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Building sustainable cities starts with smart urban design

Ede Ijjasz-Vasquez's picture
The global conversation about urban sustainability focuses primarily on the big picture: how to reduce the carbon footprint and energy consumption of cities? How can we provide the infrastructure and services necessary to meet the needs of a soaring urban population? How can cities create enough jobs for everyone?
 
These issues are critically important, no doubt. But what about the city itself as a physical space? What should a sustainable city "look like"? Are there any big design principles that all successful urban planners should follow?
 
Because urbanization is often a chaotic process, many countries feel like they don't have the time or resources to address those questions. Yet evidence has shown that considerations about urban form and design are anything but cosmetic: creating vibrant public spaces within a city, for instance, can boost competitiveness, improve health outcomes, and strengthen social cohesion.
 
In this video, Ede Ijjasz-Vasquez and Jon Kher Kaw delve deeper into the linkages between urban spaces and sustainability, and describe the many benefits that come with a well-designed city.
 
If you want to learn more about this topic, we invite you to discover our latest Sustainable Communities podcast.
 
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Comments

Submitted by vince carter on

Very nice discussion. I'm looking forward to your next podcast. Could you possibly cover the strategies being considered for making sure that there is a physical real estate option for new urban arrivals to find / buy / rent properties built on/with sustainable infrastructure platforms. By preparing newly built mixed use walking village type spaces on new self contained sustainable infrastructure, the challenges being faced by urban planners to fix existing urban spaces would be greatly reduced. Just wondering what World Bank Group is seeing around the world's cities related to the strategy of containing the SIZE of the problem while trying to address the need to retrofit / upgrade existing infrastructure systems.

Dear Vince, thank you for your valuable comments and for highlighting that sustainable infrastructure is an important focus in urban areas today. On your point regarding fixing existing urban spaces, we still see a lot of value in doing so, despite the many challenges - from improved quality of life and urban environment, preserving culture and heritage, to enabling city rejuvenation and transformation. Many World Bank projects do have elements of urban upgrading or urban space improvements that accompany infrastructure projects, where appropriate.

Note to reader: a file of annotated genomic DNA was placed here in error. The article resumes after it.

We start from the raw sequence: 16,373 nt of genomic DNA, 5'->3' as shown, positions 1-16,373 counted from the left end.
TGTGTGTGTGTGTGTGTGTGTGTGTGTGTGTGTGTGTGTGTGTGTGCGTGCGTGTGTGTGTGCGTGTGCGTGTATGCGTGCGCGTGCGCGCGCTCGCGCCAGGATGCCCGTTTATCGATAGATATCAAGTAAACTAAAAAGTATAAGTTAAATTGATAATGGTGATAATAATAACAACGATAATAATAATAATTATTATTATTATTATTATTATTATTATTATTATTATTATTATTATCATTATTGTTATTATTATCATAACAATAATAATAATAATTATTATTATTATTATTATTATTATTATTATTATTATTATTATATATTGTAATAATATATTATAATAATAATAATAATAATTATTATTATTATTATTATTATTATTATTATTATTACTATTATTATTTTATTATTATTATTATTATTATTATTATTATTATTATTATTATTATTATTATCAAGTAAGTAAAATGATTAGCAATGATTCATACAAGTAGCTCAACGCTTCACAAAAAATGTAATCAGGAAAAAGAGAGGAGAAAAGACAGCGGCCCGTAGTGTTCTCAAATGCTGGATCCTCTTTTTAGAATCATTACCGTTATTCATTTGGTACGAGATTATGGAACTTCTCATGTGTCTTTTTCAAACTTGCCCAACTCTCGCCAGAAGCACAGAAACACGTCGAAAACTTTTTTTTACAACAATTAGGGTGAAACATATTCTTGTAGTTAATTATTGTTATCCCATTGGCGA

Submitted by Stephen Doherty on

Can we hear of some examples where the WB has changes national government approach to urban development that has helped create better urban design and development. Colombia might have been an open door to new ideas but most developing supercities are struggling with pop growth and infrastructure collapses under extreme load. How do you fix something like the Rio flavela or almost zero urban planning in the most populated African cities where the next supercities will be created.

Dear Stephen, thank you for your comment. A recent example where the World Bank has partnered closely with the national government to create better livability outcomes through urban space improvements, beyond infrastructure, is in Sri Lanka. This Strategic Cities Development Project was recently featured online, and you will be able to find a short write-up of it here: http://www.worldbank.org/en/news/feature/2016/08/28/improving-urban-services-livability-across-sri-lanka#. You’re right to say that many developing megacities have many pressing needs in terms of services, housing and infrastructure, but city governments are also beginning to recognize the need to focus on city livability and to make urban spaces work for inclusion, safety and mobility. This has become a global agenda and is being reflected in the Sustainable Development Goals and the New Urban Agenda under HABITAT-III. Supercities are no exception. There is demand from large developing megacities like Karachi and Dhaka to improve not only basic services but also in the areas of urban planning and design; leveraging on public spaces and assets. In cities where planning is not present, the need to build strong institutional leadership and capacity, good urban governance, and implementation ability to accompany sensible policies and urban interventions are often key challenges to address.

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